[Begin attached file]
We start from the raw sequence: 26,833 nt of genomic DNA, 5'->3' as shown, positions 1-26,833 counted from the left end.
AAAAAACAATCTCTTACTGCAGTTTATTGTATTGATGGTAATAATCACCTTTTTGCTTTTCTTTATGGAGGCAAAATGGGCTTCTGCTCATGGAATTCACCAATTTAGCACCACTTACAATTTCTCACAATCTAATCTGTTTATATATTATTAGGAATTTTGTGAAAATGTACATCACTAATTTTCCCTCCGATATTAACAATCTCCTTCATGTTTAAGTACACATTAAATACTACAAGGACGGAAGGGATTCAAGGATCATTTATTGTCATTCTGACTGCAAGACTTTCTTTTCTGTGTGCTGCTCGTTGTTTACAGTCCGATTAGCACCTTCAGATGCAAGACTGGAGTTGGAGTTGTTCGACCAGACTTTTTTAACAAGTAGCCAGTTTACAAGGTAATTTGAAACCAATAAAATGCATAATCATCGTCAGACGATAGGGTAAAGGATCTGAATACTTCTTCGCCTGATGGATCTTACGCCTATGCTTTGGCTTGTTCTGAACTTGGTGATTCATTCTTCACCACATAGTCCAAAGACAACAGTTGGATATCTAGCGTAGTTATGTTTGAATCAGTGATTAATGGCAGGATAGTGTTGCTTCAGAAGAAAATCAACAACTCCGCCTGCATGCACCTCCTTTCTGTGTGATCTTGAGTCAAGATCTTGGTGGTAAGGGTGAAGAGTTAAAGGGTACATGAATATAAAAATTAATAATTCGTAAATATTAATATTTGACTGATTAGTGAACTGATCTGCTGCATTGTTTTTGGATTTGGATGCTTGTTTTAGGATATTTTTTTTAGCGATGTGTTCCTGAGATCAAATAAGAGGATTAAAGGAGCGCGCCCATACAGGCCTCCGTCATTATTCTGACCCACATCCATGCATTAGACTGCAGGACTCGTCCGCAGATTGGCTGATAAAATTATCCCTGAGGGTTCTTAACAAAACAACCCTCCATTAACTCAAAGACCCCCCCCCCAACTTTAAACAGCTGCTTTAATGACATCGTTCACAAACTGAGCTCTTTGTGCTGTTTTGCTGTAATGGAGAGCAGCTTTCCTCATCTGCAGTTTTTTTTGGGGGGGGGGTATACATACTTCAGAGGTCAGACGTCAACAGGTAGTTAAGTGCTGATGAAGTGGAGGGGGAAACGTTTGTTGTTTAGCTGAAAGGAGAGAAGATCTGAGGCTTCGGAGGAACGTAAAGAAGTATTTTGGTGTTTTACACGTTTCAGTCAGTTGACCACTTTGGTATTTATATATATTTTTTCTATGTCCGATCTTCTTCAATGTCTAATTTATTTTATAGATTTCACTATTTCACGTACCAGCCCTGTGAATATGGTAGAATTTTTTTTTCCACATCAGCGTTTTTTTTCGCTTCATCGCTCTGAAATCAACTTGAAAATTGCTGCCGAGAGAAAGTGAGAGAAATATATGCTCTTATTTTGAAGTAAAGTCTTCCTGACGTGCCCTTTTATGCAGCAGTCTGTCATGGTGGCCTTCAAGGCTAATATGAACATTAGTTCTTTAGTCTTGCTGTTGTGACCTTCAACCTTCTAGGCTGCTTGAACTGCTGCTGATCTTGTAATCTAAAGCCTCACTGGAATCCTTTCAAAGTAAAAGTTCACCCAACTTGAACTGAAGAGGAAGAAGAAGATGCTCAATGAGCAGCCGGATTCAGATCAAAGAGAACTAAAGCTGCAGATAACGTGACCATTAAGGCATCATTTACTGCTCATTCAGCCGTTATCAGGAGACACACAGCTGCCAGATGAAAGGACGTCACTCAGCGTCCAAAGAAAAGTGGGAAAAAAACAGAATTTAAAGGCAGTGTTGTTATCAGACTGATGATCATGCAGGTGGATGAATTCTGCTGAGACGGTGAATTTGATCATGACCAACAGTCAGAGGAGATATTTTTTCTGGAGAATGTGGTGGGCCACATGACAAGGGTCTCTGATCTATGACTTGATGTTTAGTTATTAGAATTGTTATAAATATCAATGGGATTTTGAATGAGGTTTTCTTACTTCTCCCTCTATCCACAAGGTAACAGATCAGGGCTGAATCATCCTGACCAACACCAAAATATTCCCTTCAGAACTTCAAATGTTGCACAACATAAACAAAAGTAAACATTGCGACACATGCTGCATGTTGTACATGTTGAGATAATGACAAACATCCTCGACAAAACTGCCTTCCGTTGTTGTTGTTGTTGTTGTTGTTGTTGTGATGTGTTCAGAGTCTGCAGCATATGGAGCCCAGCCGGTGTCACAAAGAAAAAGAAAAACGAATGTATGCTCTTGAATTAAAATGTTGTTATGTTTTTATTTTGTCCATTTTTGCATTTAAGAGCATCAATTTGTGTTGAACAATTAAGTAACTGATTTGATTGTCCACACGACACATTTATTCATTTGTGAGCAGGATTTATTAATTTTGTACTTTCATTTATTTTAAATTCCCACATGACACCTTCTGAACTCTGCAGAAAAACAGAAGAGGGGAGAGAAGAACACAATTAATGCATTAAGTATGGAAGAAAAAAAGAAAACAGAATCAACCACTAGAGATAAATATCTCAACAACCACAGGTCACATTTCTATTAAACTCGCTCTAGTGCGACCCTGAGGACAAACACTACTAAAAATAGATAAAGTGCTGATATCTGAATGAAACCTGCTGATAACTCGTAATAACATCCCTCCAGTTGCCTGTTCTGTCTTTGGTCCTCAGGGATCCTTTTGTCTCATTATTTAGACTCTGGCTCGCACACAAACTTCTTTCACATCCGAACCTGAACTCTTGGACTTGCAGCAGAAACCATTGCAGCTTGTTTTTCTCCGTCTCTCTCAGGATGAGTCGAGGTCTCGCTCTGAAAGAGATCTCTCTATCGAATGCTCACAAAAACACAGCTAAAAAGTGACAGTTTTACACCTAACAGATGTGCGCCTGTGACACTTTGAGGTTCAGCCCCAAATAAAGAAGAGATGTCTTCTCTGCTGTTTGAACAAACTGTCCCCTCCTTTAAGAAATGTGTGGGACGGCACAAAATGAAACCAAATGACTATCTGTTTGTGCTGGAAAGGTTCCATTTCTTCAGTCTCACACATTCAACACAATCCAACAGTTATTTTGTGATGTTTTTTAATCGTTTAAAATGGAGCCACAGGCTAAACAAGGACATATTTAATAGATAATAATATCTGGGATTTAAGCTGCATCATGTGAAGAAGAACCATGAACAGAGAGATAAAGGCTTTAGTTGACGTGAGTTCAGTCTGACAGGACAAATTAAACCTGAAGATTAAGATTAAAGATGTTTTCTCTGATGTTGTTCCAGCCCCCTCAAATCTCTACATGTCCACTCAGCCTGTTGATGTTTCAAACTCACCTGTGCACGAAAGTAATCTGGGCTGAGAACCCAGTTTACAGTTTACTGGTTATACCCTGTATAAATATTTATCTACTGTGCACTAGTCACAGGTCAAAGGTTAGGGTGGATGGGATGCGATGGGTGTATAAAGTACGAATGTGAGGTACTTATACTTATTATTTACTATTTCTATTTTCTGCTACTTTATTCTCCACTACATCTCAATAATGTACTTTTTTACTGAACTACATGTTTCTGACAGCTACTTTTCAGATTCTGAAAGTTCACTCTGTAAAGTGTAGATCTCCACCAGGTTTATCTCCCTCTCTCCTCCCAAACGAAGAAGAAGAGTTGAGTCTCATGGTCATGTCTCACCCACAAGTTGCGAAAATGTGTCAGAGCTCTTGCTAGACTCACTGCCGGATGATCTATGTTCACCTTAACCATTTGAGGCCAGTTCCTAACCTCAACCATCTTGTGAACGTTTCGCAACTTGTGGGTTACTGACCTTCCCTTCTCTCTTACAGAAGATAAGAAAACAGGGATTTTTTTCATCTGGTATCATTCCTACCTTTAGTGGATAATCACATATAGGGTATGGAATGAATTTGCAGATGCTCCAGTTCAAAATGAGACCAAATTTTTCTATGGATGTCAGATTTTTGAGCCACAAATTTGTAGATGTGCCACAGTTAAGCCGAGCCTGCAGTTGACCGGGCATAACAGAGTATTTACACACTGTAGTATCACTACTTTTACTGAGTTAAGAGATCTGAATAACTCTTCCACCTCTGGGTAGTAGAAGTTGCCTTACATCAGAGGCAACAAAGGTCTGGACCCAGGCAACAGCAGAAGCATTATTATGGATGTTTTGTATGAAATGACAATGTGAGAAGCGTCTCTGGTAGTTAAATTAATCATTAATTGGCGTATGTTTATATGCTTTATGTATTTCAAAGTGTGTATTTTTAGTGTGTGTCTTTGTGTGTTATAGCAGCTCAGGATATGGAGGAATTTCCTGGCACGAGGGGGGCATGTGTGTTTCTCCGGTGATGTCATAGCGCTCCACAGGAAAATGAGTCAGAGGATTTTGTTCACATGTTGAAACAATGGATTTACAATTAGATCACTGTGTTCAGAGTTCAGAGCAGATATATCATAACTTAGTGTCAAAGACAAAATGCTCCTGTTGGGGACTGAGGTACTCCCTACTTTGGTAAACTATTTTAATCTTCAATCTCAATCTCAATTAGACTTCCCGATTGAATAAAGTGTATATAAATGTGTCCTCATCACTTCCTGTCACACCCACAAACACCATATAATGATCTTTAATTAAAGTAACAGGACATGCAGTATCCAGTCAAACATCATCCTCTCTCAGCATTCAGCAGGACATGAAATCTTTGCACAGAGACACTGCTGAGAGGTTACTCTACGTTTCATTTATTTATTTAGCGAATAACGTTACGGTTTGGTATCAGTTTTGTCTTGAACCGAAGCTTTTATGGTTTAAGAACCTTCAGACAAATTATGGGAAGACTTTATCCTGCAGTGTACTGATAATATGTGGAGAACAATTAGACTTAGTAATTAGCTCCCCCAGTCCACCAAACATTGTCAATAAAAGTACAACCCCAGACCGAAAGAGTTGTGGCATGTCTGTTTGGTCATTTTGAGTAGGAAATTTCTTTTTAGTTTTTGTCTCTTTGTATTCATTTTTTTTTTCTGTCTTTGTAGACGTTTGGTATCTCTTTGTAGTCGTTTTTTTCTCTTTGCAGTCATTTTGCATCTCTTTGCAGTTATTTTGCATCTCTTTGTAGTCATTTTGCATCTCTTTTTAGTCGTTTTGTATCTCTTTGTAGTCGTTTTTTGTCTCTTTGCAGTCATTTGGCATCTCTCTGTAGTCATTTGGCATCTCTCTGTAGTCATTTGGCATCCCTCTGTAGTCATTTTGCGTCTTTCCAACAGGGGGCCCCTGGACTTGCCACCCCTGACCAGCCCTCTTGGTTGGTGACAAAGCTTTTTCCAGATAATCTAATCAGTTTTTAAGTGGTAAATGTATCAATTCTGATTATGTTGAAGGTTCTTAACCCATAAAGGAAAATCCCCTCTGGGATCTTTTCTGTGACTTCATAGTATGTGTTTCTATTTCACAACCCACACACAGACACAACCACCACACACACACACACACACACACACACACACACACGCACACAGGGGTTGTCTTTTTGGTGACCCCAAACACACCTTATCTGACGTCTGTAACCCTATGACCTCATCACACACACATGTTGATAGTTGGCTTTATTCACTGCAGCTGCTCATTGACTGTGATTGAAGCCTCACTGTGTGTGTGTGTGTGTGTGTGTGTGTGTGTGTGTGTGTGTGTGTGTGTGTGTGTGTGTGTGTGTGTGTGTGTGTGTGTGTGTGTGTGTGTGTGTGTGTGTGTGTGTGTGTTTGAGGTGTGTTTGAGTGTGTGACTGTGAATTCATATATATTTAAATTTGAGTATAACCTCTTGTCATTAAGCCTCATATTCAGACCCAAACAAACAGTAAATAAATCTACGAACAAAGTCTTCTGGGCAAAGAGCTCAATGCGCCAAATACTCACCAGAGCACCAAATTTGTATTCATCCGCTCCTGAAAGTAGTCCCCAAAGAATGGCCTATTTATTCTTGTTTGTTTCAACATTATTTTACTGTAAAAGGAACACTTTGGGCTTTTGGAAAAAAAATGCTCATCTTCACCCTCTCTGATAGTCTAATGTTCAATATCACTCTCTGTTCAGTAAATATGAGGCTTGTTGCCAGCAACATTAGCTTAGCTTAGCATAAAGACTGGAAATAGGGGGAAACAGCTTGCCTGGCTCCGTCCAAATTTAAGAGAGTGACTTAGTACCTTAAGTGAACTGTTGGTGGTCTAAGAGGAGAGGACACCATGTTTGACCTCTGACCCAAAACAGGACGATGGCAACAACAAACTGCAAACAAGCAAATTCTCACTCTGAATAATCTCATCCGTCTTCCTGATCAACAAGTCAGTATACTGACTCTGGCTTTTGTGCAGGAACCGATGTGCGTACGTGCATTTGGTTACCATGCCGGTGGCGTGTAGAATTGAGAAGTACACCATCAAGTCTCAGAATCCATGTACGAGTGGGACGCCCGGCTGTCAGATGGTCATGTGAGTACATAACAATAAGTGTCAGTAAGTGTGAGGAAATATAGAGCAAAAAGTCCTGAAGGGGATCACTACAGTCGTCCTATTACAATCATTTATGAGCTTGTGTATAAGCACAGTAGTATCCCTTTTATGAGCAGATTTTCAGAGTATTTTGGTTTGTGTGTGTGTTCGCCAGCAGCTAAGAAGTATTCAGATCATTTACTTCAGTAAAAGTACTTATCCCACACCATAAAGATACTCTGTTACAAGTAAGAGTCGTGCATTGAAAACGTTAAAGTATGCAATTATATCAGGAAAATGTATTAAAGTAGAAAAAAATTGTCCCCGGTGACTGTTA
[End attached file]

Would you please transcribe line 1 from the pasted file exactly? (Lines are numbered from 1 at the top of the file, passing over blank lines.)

We start from the raw sequence: 26,833 nt of genomic DNA, 5'->3' as shown, positions 1-26,833 counted from the left end.